There are many college playing opportunities for high school graduates. There are many schools with soccer programs.  The colleges and universities vary widely in size, location, and academic offering, and the soccer programs sponsored range from moderately to very competitive.

Steps in the process include these points

  1. Preparing academically
  2. Preparing athletically
  3. Completing administrative preparations
  4. Identifying realistic college options
  5. Generating contacts among these options
  6. Following up on contacts
  7. Making a selection and committing

For players of equal academic and athletic ability, those who have the opportunity to create more contacts, and those who are more diligent about communicating effectively, do better in finding good opportunities to attend school and play soccer.

Special Opportunities for Women

The tremendous increase in the number of women's college soccer programs has exceeded the rate at which information about recruiting, scholarships, college soccer, and college life for student athletes can be presented to potential college players. In response, many college and youth coaches and club programs have worked hard to prepare information for players that is presented in person, through newsletters, in brochures and guides, and recruiting pages on web sites. This information is intended to help provide a good understanding of the level of play in college, the various types of college programs, schools, and conferences, to explain the recruiting process, and to eliminate misunderstandings and myths.

A great many web sites and printed publications are available to show the prospective student athlete through the recruiting process, and to help the student make a good college decision. Some of these resources are identified here.

Communicating with the Coach

Good communications are essential. Complete forms carefully and return them promptly. Follow up by mail and phone. Return phone calls immediately, and remember that the NCAA coach can not usually call more than once a week. If you have a message, call back and keep calling until you get through.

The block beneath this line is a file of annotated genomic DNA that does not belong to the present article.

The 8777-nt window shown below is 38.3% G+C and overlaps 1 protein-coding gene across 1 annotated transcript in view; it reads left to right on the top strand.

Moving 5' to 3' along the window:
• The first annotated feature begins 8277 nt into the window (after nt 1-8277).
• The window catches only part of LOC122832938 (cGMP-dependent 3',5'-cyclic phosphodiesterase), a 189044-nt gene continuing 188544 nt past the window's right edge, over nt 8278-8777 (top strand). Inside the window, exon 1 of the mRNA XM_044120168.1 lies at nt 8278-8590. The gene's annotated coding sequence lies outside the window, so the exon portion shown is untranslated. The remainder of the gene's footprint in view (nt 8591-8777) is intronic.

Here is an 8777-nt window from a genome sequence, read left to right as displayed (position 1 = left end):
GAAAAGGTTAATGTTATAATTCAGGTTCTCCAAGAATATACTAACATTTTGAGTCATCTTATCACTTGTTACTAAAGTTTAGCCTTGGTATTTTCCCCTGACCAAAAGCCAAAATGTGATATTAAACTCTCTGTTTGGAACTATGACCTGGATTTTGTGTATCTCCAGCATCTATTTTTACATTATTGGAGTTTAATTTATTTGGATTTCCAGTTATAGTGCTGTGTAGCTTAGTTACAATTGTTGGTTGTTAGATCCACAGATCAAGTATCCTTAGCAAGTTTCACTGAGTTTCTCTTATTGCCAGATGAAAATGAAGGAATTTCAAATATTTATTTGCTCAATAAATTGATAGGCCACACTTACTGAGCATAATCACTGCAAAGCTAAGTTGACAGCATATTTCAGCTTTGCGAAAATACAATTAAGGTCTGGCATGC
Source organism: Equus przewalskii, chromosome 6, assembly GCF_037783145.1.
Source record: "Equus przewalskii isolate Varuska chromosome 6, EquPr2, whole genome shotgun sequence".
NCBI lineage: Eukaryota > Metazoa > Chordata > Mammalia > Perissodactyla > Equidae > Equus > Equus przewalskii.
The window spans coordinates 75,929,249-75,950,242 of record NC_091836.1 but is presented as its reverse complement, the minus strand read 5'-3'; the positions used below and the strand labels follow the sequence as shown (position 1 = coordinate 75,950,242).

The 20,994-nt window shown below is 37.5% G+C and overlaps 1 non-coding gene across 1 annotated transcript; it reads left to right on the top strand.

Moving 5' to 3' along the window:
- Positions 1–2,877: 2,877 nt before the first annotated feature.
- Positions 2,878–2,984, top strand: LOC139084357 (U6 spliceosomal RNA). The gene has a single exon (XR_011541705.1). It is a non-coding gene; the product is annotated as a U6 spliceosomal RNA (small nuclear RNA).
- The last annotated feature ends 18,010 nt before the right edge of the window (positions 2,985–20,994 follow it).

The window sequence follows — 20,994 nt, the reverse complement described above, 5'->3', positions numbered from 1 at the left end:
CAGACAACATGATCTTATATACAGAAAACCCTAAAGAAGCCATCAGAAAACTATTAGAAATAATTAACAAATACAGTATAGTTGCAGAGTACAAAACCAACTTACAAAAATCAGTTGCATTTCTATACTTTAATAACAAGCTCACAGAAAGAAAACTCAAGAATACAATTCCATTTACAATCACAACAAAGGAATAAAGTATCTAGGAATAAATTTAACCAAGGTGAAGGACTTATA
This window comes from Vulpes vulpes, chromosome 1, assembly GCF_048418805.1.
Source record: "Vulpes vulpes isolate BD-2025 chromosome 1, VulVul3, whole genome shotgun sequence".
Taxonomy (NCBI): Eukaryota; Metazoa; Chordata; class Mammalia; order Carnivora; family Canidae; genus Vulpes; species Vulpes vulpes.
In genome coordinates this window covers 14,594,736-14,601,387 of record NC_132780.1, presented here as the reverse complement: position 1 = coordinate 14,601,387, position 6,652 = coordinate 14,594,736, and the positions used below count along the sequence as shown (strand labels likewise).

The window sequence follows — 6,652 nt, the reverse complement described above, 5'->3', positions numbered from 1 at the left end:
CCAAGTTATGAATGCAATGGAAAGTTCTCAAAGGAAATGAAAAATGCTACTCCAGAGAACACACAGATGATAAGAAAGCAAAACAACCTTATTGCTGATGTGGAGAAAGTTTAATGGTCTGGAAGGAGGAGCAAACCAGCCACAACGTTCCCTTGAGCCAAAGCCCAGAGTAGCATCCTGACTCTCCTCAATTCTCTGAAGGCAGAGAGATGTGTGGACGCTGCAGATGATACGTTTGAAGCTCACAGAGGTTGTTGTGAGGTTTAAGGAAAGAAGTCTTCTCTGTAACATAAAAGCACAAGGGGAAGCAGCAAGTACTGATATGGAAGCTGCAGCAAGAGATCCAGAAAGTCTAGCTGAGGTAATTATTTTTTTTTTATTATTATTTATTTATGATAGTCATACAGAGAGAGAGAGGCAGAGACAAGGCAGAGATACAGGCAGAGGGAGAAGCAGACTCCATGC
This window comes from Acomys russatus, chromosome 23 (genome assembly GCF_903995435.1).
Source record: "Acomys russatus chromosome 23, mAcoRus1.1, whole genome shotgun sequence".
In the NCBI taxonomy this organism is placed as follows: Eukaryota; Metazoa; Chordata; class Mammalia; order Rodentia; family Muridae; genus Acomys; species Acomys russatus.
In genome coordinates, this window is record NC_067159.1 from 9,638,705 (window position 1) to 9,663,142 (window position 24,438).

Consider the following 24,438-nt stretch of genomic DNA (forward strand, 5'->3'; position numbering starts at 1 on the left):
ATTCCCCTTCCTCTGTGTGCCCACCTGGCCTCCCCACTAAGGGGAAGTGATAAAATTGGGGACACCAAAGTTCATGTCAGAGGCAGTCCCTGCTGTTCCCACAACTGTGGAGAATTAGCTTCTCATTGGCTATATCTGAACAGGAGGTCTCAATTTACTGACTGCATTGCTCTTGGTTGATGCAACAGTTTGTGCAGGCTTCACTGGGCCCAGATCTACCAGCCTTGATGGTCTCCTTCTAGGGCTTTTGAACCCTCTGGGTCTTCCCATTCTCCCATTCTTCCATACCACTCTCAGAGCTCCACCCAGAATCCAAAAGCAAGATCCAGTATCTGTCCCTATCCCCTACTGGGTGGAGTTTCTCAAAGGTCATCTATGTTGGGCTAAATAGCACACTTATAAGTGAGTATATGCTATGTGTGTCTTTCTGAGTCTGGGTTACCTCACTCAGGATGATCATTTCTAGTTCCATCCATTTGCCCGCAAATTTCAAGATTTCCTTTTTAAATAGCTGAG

If you fail to return phone calls promptly or to return paperwork or get your paperwork into the NCAA Eligibility Clearinghouse, the coach will have to move on to other players, giving your playing opportunity and financial aid to another player who was prompt about returning paperwork and phone calls.

When the coach calls, the coach wants to present the school and soccer program, to learn more about you, the player, and to arrange to move you further along the recruiting pipeline, possibly to a home visit or to an official visit to the school. If you are not interested, save everyone time and be honest about it. However, if you are interested, there's a lot you need to find out about the school and program so that you'll be able to make a good decision. See What to Ask.

For access to team web sites for many NCAA and NAIA schools, see the team links on the College page.

Recruiting Guide to College Soccer Teams and Coaches

For a printed guide to all soccer programs, Sports Source offers The Official College Athletics Guide, a popular paperback handbook for college bound soccer players published by Charlie Kadupski in Plano, Texas. Charlie's paperback, about the size of a thick romance novel, describes each women's program, and gives mailing addresses, names, phone numbers, and program information (style of play, conference, scholarships) about each soccer program and academic information about each school. This guide also gives an excellent and realistic explanation of the college recruiting process and gives practical instructions on preparing a resume and contacting college coaches.